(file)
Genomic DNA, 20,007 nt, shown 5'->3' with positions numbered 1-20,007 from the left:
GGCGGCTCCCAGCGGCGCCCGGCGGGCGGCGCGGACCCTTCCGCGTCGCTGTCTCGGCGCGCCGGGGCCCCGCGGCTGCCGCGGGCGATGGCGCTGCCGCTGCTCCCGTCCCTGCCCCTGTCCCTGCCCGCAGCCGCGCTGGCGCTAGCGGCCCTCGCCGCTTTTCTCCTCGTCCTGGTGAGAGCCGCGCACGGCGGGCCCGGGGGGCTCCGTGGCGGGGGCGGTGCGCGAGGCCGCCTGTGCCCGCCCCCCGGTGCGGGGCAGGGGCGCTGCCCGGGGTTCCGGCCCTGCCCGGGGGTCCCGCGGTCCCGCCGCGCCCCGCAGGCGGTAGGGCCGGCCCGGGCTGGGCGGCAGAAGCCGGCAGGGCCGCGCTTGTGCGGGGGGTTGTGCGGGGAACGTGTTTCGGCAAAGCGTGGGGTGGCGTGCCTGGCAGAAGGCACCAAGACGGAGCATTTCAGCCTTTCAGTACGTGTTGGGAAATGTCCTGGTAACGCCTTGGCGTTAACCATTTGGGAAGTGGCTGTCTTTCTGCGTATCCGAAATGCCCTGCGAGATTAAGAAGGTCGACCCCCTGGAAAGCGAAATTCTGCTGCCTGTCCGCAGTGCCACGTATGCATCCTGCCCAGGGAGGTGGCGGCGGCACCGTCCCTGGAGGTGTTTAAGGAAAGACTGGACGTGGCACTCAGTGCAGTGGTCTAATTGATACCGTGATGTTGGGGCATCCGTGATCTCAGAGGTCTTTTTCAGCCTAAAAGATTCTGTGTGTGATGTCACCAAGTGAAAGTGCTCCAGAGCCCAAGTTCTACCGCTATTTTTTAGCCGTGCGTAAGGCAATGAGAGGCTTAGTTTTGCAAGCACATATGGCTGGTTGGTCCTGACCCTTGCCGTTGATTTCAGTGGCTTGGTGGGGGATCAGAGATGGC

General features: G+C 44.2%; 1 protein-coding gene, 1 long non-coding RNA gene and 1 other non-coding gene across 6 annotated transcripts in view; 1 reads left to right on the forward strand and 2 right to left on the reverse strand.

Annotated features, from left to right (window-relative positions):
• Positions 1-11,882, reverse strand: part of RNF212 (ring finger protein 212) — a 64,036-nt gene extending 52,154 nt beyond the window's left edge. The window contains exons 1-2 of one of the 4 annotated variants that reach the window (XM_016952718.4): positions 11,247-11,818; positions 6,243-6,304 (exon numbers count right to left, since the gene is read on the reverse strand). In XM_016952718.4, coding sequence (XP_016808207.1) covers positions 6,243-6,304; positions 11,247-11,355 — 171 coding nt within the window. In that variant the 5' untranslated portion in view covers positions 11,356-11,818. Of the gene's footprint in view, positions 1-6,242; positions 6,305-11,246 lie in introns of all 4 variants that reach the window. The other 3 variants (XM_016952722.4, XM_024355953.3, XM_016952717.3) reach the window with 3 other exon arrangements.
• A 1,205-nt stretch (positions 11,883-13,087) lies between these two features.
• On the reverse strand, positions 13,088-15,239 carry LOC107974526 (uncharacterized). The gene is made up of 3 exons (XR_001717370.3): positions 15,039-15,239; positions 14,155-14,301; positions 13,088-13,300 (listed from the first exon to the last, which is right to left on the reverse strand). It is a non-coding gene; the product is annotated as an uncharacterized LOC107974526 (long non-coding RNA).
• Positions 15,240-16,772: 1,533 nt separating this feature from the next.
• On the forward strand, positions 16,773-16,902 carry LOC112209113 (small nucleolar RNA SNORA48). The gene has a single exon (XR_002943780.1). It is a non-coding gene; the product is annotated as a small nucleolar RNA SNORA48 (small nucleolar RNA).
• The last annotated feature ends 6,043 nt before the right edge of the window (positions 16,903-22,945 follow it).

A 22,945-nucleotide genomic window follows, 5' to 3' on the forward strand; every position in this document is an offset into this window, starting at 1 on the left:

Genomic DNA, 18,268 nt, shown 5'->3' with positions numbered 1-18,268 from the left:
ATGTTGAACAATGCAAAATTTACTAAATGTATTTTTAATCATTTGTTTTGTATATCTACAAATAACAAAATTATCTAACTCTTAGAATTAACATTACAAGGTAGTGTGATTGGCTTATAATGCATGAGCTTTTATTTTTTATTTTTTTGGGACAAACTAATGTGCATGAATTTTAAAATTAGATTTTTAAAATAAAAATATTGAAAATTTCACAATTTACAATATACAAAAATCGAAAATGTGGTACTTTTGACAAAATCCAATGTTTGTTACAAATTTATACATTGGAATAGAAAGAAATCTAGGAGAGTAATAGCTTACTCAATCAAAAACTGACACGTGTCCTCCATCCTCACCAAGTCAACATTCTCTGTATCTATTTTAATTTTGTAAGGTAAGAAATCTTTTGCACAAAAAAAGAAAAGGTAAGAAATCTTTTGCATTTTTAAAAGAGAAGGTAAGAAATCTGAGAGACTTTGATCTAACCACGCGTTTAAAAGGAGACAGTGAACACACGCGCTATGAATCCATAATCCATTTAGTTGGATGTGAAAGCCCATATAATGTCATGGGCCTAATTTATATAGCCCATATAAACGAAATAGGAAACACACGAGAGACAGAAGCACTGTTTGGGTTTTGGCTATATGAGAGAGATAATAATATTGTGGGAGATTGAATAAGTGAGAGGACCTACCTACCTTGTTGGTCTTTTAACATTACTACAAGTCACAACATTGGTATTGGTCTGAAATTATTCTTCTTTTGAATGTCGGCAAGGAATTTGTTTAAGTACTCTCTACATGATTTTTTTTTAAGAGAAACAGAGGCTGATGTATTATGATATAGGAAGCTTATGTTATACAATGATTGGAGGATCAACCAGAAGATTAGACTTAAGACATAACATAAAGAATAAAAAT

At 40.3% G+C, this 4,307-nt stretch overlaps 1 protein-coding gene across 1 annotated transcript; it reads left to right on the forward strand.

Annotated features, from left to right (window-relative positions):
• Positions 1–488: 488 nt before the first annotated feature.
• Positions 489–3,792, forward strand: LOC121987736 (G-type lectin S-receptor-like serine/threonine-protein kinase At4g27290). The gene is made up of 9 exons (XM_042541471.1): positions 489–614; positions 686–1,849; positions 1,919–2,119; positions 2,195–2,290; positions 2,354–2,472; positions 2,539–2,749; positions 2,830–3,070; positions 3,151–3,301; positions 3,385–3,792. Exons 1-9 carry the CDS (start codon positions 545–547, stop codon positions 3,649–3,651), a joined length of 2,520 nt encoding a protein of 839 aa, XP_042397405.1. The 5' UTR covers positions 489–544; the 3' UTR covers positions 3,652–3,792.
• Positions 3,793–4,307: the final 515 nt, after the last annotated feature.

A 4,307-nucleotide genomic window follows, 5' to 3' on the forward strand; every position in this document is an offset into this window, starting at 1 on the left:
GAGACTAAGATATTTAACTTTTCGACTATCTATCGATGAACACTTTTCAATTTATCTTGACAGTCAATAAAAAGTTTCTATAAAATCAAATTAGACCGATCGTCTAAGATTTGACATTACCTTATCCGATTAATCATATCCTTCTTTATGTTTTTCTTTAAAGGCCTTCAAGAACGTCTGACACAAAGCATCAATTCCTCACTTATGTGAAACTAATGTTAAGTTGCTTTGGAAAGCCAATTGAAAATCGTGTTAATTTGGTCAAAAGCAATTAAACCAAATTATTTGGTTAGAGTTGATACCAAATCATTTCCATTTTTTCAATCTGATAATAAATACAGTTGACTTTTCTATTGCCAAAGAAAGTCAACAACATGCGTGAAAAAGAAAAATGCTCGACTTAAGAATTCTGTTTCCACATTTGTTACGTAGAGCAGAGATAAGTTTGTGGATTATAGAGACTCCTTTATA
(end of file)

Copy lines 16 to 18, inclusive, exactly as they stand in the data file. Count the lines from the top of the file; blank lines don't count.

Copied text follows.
• Positions 1–488: 488 nt before the first annotated feature.
• Positions 489–3,792, forward strand: LOC121987736 (G-type lectin S-receptor-like serine/threonine-protein kinase At4g27290). The gene is made up of 9 exons (XM_042541471.1): positions 489–614; positions 686–1,849; positions 1,919–2,119; positions 2,195–2,290; positions 2,354–2,472; positions 2,539–2,749; positions 2,830–3,070; positions 3,151–3,301; positions 3,385–3,792. Exons 1-9 carry the CDS (start codon positions 545–547, stop codon positions 3,649–3,651), a joined length of 2,520 nt encoding a protein of 839 aa, XP_042397405.1. The 5' UTR covers positions 489–544; the 3' UTR covers positions 3,652–3,792.
• Positions 3,793–4,307: the final 515 nt, after the last annotated feature.